Mercy, globetrotting and our global home: recapping Francis' third year as pope

Pope Francis opens the Holy Door of St. Peter's Basilica to inaugurate the Jubilee Year of Mercy at the Vatican Dec. 8, 2015. (CNS/L'Osservatore Romano, handout)

Pope Francis begins Sunday his fourth year as leader of the global Roman Catholic church. NCR wanted to mark the occasion by dipping into the some 2,500 stories we published mentioning the Argentine pontiff in 2015 and early 2016. Below are links to many of our reports accompanying the pope around the globe in the past year, followed by some of the most striking statements of his travels.


Worldwide travels

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Pope Francis walks with Bolivian President Evo Morales and children in traditional dress as he arrives Wednesday at El Alto International Airport in La Paz, Bolivia. (CNS/Paul Haring)

Naples, Italy (March 21)

Sarajevo, Bosnia and Herzegovina (June 6)

Turin, Italy (June 21-22)

Ecuador, Bolivia, Paraguay (July 5-12)

Cuba (Sept. 19-22)

United States (Sept. 22-27)

Florence, Italy (Nov. 10)

Kenya, Uganda, Central African Republic (Nov. 25-30)

Mexico (Feb. 12-17)


Laudato Si', the environmental encyclical

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Copies of Pope Francis' encyclical on the environment, "Laudato Si', on Care for Our Common Home," are stacked on a table prior to a presentation on the encyclical June 30 at U.N. headquarters in New York City.(CNS/Gregory A. Shemitz)


Notable interviews, events & moments

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Pope Francis answers questions from journalists aboard his flight from Ciudad Juarez, Mexico, to Rome Feb. 17. (CNS photo/Paul Haring)


Synod of Bishops on the family

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Pope Francis raises the Book of the Gospels during the opening Mass of the Synod of Bishops on the family in St. Peter's Basilica at the Vatican Oct. 4. The cover of the book is decorated with an image of the Holy Family. (CNS/Paul Haring)

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Jubilee Year of Mercy opens

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Pope Francis opens the Holy Door before celebrating Mass at the Basilica of St. Mary Major in Rome Jan. 1, 2016. (CNS photo/Maria Grazia Picciarella, pool)


Memorable quotes

“Nowadays the death penalty is inadmissible, no matter how serious the crime committed. It is an offence against the inviolability of life and the dignity of the human person, which contradicts God's plan for man and society, and his merciful justice, and impedes the penalty from fulfilling any just objective. It does not render justice to the victims, but rather fosters vengeance.” Audience with the International Commission against the Death Penalty, March 20, 2015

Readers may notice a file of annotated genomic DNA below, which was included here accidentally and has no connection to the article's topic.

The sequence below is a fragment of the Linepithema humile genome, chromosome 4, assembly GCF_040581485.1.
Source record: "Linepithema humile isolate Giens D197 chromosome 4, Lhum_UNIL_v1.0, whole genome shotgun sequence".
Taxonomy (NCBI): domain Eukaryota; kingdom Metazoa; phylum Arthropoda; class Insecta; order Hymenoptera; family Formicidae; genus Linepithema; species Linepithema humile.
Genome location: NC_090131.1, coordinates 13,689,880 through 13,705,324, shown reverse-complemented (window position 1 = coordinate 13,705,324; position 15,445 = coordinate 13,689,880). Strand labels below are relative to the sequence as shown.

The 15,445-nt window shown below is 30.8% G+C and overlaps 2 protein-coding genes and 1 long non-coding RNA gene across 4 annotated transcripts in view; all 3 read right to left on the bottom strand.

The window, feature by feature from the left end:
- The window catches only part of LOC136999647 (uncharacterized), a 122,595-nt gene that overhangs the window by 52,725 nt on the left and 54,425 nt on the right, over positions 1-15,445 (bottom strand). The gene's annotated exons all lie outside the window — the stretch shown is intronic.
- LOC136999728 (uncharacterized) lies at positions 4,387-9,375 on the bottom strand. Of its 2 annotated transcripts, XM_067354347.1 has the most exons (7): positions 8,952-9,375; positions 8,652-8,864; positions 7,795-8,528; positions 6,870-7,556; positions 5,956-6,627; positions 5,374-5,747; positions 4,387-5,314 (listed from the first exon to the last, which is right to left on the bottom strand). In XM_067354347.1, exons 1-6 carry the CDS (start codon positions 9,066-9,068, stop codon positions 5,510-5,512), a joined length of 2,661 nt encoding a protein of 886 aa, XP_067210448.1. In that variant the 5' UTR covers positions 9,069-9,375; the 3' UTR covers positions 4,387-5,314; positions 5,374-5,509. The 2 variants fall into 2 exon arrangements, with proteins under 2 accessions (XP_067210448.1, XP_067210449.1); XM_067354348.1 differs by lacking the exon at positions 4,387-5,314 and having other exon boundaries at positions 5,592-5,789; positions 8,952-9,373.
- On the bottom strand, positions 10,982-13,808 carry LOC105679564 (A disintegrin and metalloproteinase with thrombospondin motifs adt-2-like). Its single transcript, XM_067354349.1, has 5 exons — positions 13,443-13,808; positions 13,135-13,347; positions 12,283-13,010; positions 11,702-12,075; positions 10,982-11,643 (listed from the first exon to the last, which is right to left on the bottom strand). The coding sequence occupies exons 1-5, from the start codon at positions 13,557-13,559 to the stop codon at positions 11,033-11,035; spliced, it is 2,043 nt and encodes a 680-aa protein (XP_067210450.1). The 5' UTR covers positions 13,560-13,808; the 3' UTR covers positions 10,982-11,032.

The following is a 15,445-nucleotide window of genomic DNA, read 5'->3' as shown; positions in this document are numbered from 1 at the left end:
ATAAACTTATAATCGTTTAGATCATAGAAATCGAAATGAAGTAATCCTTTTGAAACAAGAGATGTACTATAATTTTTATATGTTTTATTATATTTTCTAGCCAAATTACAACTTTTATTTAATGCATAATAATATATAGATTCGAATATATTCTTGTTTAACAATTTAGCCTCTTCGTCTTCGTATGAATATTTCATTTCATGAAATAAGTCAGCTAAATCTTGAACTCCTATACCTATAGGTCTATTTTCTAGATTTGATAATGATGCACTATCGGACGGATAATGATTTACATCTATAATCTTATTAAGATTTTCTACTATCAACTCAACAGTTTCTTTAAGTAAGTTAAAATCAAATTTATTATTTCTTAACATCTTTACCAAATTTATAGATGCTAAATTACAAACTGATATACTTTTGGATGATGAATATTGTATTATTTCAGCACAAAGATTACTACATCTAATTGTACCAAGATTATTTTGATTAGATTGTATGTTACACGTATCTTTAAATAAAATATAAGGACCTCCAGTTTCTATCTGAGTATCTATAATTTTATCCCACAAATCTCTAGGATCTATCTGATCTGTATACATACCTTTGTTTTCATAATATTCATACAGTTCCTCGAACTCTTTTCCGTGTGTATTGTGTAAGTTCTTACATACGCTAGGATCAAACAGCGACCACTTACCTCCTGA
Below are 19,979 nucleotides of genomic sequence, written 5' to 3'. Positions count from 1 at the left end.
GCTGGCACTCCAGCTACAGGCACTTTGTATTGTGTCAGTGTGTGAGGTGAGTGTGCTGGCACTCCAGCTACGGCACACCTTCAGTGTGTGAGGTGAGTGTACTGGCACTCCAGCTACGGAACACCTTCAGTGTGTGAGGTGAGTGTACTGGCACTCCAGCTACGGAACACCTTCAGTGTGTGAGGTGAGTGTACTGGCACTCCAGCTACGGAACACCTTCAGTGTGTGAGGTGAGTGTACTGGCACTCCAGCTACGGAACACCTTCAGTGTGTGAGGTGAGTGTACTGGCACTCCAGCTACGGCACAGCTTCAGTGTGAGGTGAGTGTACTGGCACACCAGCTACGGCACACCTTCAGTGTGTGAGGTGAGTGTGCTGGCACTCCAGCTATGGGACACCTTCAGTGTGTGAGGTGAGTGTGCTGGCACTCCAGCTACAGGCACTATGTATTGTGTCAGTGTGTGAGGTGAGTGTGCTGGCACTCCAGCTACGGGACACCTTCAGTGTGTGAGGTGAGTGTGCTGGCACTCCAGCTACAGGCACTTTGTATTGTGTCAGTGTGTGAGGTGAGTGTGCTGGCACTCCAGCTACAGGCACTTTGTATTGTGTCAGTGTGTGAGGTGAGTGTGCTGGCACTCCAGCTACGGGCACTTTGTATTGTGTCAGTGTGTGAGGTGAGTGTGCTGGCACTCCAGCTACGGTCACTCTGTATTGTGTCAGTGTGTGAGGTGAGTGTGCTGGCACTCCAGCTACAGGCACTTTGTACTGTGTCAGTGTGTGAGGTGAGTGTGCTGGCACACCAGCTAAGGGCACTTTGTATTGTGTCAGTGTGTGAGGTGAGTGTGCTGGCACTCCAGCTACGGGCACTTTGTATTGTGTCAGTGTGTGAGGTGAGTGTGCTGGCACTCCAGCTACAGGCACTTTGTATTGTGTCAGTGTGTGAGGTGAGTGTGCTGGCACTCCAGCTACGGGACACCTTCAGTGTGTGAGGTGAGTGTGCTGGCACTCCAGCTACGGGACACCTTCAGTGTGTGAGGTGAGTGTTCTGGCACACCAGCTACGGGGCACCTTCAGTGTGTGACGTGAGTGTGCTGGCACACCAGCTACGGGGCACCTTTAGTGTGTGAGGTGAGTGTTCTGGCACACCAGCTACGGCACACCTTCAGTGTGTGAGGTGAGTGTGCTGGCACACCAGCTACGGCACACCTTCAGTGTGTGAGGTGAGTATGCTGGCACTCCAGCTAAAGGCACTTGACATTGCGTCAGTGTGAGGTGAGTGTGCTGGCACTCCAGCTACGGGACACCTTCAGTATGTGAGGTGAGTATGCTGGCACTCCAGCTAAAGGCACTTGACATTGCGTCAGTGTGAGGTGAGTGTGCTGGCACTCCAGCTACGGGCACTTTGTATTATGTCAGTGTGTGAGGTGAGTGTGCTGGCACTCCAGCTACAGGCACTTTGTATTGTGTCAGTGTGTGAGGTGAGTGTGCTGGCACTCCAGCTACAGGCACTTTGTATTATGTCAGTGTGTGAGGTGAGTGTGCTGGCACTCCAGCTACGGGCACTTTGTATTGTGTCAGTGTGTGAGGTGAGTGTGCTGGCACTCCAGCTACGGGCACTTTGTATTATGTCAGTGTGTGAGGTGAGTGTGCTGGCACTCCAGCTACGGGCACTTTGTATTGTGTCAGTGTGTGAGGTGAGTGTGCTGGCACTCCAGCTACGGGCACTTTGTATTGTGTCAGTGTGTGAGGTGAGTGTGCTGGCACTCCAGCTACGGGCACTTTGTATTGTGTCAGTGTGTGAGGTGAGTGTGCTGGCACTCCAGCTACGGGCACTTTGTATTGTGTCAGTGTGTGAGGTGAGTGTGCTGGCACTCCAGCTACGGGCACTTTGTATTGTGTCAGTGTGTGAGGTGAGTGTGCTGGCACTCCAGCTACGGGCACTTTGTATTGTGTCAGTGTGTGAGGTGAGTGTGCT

"What to do, a young person without work? What future do they have? What path of life to choose? This is a responsibility not only of the city, not only of the country, but of the world. Because -- because there is an economic system that throws away people and now touches the young people, namely, without work. … The problem is not [about] eating, The most grave problem is not to have the possibility to bring bread home, to earn it. And when you do not earn bread, you lose dignity, and this lacking of work robs us of dignity! We must defend our dignity, as citizens, as men, as women, as young people! This is grave!" Visit to Naples, Italy, March 21, 2015

“I urgently appeal, then, for a new dialogue about how we are shaping the future of our planet. We need a conversation which includes everyone, since the environmental challenge we are undergoing, and its human roots, concern and affect us all.” “Laudato Si’, on Care for Our Common Home” June 18, 2015

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An aerial view of the Rio Platano nature reserve in Honduras.
(CNS photo/Gustavo Amador, EPA)

“The earth, our home, is beginning to look more and more like an immense pile of filth. In many parts of the planet, the elderly lament that once beautiful landscapes are now covered with rubbish.” “Laudato Si’, on Care for Our Common Home” June 18, 2015

"Humanity is called to recognize the need for changes of lifestyle, production and consumption, in order to combat this warming or at least the human causes which produce or aggravate it. It is true that there are other factors (such as volcanic activity, variations in the earth's orbit and axis, the solar cycle), yet a number of scientific studies indicate that most global warming in recent decades is due to the great concentration of greenhouse gases ... released mainly as a result of human activity." “Laudato Si’, on Care for Our Common Home” June 18, 2015

"We know that technology based on the use of highly polluting fossil fuels – especially coal, but also oil and, to a lesser degree, gas – needs to be progressively replaced without delay. Until greater progress is made in developing widely accessible sources of renewable energy, it is legitimate to choose the lesser of two evils or to find short-term solutions.”  “Laudato Si’, on Care for Our Common Home” June 18, 2015